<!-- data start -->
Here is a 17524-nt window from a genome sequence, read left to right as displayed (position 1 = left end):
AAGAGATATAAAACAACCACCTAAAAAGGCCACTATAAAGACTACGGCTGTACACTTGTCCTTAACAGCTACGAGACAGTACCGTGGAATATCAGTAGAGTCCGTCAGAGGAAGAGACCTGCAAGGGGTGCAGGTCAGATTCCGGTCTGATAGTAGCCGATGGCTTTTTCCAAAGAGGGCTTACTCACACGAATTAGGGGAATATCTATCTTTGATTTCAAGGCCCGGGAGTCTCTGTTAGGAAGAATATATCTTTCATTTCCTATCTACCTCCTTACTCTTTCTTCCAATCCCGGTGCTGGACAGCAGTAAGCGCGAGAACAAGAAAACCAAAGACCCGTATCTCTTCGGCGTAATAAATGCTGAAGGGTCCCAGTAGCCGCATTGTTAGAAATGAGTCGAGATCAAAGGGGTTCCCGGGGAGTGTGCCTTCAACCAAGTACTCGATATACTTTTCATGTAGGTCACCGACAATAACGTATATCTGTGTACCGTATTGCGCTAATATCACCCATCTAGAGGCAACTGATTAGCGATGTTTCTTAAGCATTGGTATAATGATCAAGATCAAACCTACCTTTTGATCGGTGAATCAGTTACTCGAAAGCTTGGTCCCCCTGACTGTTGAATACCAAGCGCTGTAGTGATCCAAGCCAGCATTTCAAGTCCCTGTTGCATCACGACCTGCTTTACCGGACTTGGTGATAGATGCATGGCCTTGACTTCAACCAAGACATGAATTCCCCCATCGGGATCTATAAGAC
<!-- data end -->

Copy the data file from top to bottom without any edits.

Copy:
Here is a 17524-nt window from a genome sequence, read left to right as displayed (position 1 = left end):
AAGAGATATAAAACAACCACCTAAAAAGGCCACTATAAAGACTACGGCTGTACACTTGTCCTTAACAGCTACGAGACAGTACCGTGGAATATCAGTAGAGTCCGTCAGAGGAAGAGACCTGCAAGGGGTGCAGGTCAGATTCCGGTCTGATAGTAGCCGATGGCTTTTTCCAAAGAGGGCTTACTCACACGAATTAGGGGAATATCTATCTTTGATTTCAAGGCCCGGGAGTCTCTGTTAGGAAGAATATATCTTTCATTTCCTATCTACCTCCTTACTCTTTCTTCCAATCCCGGTGCTGGACAGCAGTAAGCGCGAGAACAAGAAAACCAAAGACCCGTATCTCTTCGGCGTAATAAATGCTGAAGGGTCCCAGTAGCCGCATTGTTAGAAATGAGTCGAGATCAAAGGGGTTCCCGGGGAGTGTGCCTTCAACCAAGTACTCGATATACTTTTCATGTAGGTCACCGACAATAACGTATATCTGTGTACCGTATTGCGCTAATATCACCCATCTAGAGGCAACTGATTAGCGATGTTTCTTAAGCATTGGTATAATGATCAAGATCAAACCTACCTTTTGATCGGTGAATCAGTTACTCGAAAGCTTGGTCCCCCTGACTGTTGAATACCAAGCGCTGTAGTGATCCAAGCCAGCATTTCAAGTCCCTGTTGCATCACGACCTGCTTTACCGGACTTGGTGATAGATGCATGGCCTTGACTTCAACCAAGACATGAATTCCCCCATCGGGATCTATAAGAC